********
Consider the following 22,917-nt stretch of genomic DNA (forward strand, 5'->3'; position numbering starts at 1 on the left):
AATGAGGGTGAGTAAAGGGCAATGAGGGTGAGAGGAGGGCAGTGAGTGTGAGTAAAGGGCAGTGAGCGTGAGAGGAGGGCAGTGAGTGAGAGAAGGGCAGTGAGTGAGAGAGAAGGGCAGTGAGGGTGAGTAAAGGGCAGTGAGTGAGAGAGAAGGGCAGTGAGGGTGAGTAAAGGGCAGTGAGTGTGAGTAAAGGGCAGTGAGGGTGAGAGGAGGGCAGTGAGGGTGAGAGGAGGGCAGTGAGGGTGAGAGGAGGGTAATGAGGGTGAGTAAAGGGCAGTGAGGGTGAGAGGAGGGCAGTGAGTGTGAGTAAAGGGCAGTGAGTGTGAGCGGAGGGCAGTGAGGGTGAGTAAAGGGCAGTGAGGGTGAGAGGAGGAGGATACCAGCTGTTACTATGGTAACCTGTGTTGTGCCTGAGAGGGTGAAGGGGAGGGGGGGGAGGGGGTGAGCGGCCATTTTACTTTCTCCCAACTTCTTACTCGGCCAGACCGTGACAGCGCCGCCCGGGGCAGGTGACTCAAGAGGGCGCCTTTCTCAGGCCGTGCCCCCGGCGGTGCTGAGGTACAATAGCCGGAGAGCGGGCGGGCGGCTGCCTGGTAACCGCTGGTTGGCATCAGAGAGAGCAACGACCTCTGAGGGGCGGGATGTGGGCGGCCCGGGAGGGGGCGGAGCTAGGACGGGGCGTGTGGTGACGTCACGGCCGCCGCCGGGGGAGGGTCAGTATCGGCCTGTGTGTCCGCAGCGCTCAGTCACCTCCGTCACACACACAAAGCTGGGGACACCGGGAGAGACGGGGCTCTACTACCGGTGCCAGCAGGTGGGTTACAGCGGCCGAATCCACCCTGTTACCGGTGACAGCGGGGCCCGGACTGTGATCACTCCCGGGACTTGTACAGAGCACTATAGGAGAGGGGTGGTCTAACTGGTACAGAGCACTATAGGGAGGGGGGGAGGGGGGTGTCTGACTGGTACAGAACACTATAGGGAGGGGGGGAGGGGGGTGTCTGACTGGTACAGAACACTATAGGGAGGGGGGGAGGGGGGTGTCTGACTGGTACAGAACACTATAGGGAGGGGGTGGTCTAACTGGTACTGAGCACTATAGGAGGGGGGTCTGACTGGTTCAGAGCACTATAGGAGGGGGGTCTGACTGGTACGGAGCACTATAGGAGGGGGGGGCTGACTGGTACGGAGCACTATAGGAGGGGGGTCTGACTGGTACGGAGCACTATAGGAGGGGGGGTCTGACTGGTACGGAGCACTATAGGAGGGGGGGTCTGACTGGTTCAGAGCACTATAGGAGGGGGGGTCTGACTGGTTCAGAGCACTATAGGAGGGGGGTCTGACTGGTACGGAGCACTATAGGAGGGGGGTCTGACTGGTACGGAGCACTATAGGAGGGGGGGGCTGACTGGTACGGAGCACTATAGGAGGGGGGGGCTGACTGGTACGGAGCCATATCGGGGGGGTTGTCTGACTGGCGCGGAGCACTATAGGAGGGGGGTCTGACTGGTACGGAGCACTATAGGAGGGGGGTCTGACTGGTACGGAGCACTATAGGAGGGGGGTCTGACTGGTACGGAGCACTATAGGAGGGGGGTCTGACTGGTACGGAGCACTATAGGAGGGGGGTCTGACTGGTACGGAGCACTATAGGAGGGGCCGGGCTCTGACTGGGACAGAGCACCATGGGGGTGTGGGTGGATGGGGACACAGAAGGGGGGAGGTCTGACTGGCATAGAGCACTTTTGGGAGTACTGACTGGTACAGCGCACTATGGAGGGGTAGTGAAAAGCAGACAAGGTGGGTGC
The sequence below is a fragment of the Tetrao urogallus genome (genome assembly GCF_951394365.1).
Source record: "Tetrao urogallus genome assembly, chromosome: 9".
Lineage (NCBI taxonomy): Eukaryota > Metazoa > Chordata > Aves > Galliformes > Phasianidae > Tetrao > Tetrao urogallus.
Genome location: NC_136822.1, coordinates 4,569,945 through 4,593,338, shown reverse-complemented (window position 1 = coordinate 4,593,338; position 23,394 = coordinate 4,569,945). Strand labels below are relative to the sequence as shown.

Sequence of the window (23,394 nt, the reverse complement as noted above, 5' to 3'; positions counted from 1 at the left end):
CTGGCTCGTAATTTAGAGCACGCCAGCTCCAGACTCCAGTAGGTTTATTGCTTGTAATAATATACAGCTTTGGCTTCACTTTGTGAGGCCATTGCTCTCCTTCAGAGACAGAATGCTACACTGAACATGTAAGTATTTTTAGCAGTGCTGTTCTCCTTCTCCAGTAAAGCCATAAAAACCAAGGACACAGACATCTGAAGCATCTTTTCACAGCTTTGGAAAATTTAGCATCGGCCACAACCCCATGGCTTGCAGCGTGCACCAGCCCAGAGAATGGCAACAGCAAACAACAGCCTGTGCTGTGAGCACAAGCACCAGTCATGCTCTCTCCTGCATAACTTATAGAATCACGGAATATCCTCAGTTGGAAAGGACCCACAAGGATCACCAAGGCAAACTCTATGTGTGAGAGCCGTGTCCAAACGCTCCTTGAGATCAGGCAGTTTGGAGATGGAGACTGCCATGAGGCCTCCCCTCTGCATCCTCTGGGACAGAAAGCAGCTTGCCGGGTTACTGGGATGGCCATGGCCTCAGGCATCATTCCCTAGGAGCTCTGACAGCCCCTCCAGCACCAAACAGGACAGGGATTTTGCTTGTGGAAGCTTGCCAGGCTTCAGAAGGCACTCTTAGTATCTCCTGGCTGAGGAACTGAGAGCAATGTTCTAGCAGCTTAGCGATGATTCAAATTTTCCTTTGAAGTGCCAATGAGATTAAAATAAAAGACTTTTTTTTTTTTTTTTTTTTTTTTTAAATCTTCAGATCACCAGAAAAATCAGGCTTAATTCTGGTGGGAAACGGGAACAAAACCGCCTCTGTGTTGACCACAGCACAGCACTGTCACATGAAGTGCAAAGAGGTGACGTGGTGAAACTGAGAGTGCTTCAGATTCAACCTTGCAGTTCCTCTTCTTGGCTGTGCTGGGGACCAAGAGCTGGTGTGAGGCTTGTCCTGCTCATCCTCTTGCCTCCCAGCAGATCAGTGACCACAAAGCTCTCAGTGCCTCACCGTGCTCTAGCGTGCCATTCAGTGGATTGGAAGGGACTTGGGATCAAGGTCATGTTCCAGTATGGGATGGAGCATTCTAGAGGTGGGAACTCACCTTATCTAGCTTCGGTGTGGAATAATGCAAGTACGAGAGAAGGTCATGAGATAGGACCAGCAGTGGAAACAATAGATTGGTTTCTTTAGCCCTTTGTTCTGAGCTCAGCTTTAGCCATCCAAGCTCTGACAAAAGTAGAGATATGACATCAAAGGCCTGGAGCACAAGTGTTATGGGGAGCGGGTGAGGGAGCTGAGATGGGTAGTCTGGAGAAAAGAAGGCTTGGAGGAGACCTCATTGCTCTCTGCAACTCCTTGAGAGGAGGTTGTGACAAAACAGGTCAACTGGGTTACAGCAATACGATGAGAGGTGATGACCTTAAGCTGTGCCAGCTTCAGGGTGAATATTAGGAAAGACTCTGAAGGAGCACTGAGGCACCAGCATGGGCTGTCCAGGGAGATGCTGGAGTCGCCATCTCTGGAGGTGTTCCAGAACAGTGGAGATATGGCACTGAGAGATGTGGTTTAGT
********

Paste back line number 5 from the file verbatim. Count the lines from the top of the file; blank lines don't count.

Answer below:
Lineage (NCBI taxonomy): Eukaryota > Metazoa > Chordata > Aves > Galliformes > Phasianidae > Tetrao > Tetrao urogallus.